Blockade in Review, Remembering Bangladesh in 1971

I caught Arif Yousuf’s documentary Blockade: Nonviolent Resistance to Stop Genocide in Dhaka’s first public screening of the film at the notable Liberation War Museum // Muktijuddho Jadughar and what a treat it was to watch it a second time and that too surrounded by Bangladeshi elders who survived and were teenagers in then East Pakistan, building up to and actively participating in Bangladesh’s fight for liberation (1971).

The documentary, based on Richard Taylor’s book BLOCKADE: A Guide to Nonviolent Intervention, uplifts the solidarity work and organizing by political peace activists (namely Richard Taylor and Phyllis Taylor, members of a Quaker organization called the American Friends Service Committee, and Friends of East Bengal), and Bangladeshi academics and expats in the US (Sultana Alam, Mozharul Hoque, and Monayem Chowdhury; Philadelphia), who led nonviolent direct actions to block the shipping of US-backed munitions and military arms to Pakistan. These shipped weapons were used to kill Bangladeshis in the masses, waging a genocide to prevent an independent Bangladesh. In the film, Dr. Sultana Alam describes the Urduization (erasure of Bangla and promotion/standardization of the Urdu language and culture) happening in East Pakistan, the difficulty preserving Bangla and its traditions, and how as a teenager she had internalized the derogatory stereotyping associated with Bengalis and directed toward her: Bangal, barbaric. Her compelling account tells of a time when the Bangla language and the preservation of Bengali culture were in imminent danger of extinction and a bloodshed movement was anticipated to resist.

Inside the screening room.

President Richard Nixon and Secretary of State Henry Kissinger (Kissinger is known as the most destructive secretaries of state in the modern history of the US; he reinforced and armed Pakistan’s genocide in Bangladesh, which slaughtered up to 3 million people) supported the genocide of Bangladeshis in East Pakistan and were steadfast in condoning Pakistan’s brutal and lethal military actions. Activists and allies learned about The Padma, a ship making its way to Karachi, Pakistan from Baltimore, Maryland carrying millions of dollars worth of military aid. What followed are organized direct actions to ban the shipment of military weapons from the US. Inspired by the Civil Rights Movement and Dr. Martin Luther King’s nonviolent social change practice, they arrived with canoes and kayaks creating a human shield to block the ship from moving. In another effort, Dr. Alam appealed to the International Longshoremen Union, which resulted in the allyship and agreement from the longshoremen/dockmen (ship dockers) to actively stop loading ships with arms from all ports. Despite this brilliant collaboration, the US was still adamant in its military support to Pakistan. Activists then camped out in front of the White House in large, mock-sewer pipes (symbolic of where fleeing Bangladeshis found refuge). Finally, in November 1971, the US backed out from shipping military weapons to Pakistan. December 16th, 1971 marks the end of the 9-month genocide known as the Bangladesh Liberation War and the officiation of a sovereign Bangladesh.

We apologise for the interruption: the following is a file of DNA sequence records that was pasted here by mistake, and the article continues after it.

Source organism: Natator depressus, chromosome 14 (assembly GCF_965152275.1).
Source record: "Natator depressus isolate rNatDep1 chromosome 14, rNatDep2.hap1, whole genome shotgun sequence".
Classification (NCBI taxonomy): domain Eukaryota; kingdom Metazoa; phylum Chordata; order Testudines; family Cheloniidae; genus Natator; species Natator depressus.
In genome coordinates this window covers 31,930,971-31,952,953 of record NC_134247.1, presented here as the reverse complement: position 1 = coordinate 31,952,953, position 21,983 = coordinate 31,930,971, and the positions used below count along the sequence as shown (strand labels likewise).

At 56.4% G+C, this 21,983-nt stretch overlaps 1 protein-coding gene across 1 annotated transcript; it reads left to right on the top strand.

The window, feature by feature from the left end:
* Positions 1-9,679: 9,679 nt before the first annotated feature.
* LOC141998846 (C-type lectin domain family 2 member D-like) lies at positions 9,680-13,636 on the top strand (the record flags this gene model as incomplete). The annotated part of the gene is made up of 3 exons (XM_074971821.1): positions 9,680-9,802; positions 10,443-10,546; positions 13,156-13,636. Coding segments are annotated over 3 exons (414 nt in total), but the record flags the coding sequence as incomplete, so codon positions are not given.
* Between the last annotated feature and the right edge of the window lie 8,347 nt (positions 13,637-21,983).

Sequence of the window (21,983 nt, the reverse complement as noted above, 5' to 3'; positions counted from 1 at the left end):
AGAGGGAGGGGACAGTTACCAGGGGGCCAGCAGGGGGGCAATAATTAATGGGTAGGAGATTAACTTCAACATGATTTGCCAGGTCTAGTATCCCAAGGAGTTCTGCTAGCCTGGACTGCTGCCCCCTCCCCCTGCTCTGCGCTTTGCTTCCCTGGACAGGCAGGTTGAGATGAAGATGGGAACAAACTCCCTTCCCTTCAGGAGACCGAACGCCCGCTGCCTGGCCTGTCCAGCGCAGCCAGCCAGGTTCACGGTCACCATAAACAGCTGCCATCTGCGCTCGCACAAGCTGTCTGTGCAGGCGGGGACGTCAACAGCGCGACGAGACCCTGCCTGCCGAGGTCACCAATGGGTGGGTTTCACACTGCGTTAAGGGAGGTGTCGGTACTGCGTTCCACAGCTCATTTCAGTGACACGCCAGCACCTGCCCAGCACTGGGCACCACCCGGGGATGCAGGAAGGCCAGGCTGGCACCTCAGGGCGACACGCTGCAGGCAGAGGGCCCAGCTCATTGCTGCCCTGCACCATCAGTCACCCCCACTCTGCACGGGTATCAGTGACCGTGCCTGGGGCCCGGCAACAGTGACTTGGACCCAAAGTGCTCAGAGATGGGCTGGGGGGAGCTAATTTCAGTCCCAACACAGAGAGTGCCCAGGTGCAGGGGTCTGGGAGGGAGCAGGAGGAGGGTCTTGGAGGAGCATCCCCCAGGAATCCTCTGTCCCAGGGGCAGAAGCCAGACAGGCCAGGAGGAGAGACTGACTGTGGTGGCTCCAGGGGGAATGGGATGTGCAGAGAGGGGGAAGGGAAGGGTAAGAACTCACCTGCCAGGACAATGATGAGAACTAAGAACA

After the screening, Dr. Alam facilitated a discussion addressing the audience. Having her among the crowd to retell her lived experiences was riveting and a reminder that organizing is ever so relevant. Many questions were directed at the state of Bangladesh now: is nonviolent direct action enough to improve the current politics in Bangladesh regarding suppression dissent and free speech, as well as incidents of violence against women and the LGBTQ community? Dr. Alam maintained her support of non-violent direct actions and believes that Bangladesh’s current socio-economic obstacles can and will be combatted with a nonviolent revolution. To push back on her, I believe it may not be nonviolent.

Arif Yousuf introduces himself and the production team.
Dr. Sultana Alam engages the audience in a post-screening discussion.

Read Richard Taylor’s account here:

To learn more about screenings or to host Arif Yousuf in your city, please follow Blockade on Facebook:

*Currently, the film is not dubbed in Bangla nor does it include Bangla subtitles, but this is underway. The film will be available for watching online by the end of 2016. I highly recommend this documentary to understand and imagine the possibilities of a just world, that destructive US foreign policy and Bangladeshi government’s complicated and complex political power-hold of public space and people (though these may not be won immediately) can be challenged through strategic organizing, nonviolent social change, people power, and patience. And love.

Liberation war posters.
Translated: Liberation War Museum